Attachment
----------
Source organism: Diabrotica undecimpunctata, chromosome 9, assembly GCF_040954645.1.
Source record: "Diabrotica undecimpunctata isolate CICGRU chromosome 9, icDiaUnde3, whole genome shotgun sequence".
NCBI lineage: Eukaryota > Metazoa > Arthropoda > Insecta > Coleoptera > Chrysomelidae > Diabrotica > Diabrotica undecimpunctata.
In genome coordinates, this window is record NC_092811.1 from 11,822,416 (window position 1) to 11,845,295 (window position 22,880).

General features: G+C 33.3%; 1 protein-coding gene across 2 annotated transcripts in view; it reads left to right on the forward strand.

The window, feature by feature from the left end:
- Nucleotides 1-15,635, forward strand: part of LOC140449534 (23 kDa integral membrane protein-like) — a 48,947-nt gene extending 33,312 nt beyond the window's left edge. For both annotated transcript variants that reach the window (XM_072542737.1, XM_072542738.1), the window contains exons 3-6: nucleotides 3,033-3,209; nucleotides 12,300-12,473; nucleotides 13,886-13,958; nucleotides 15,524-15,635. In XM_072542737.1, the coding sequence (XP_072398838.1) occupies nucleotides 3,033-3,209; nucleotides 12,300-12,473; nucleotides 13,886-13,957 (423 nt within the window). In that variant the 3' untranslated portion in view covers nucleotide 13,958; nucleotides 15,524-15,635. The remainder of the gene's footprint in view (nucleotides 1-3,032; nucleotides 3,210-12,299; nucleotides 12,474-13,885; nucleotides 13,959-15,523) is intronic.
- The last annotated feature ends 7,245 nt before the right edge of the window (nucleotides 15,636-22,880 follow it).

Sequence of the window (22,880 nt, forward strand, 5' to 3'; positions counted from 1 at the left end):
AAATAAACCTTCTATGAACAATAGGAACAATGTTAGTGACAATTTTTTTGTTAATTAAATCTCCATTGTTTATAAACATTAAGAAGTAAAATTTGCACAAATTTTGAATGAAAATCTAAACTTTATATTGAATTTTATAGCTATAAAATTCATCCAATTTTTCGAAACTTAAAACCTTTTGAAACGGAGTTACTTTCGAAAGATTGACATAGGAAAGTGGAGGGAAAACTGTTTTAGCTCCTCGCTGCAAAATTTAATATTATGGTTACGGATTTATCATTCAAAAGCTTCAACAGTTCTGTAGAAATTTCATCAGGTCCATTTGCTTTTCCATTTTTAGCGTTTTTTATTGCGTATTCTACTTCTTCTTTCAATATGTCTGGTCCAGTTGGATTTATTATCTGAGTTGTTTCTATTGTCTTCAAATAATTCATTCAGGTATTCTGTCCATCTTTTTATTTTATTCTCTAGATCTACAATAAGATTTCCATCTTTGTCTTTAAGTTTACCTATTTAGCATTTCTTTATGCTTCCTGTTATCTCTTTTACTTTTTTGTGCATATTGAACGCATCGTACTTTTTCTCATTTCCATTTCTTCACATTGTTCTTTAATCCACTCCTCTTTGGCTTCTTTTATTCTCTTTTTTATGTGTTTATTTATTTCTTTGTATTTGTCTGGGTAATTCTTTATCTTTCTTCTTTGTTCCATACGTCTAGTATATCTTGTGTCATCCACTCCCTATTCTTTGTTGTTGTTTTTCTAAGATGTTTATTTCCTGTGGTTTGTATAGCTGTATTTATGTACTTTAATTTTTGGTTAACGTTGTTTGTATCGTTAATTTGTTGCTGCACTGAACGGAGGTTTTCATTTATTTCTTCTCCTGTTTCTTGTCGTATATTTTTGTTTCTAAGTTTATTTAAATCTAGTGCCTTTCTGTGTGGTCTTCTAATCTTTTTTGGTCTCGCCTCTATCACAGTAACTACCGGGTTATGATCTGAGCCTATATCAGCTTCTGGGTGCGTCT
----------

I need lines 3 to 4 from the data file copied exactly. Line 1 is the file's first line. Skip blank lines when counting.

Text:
NCBI lineage: Eukaryota > Metazoa > Arthropoda > Insecta > Coleoptera > Chrysomelidae > Diabrotica > Diabrotica undecimpunctata.
In genome coordinates, this window is record NC_092811.1 from 11,822,416 (window position 1) to 11,845,295 (window position 22,880).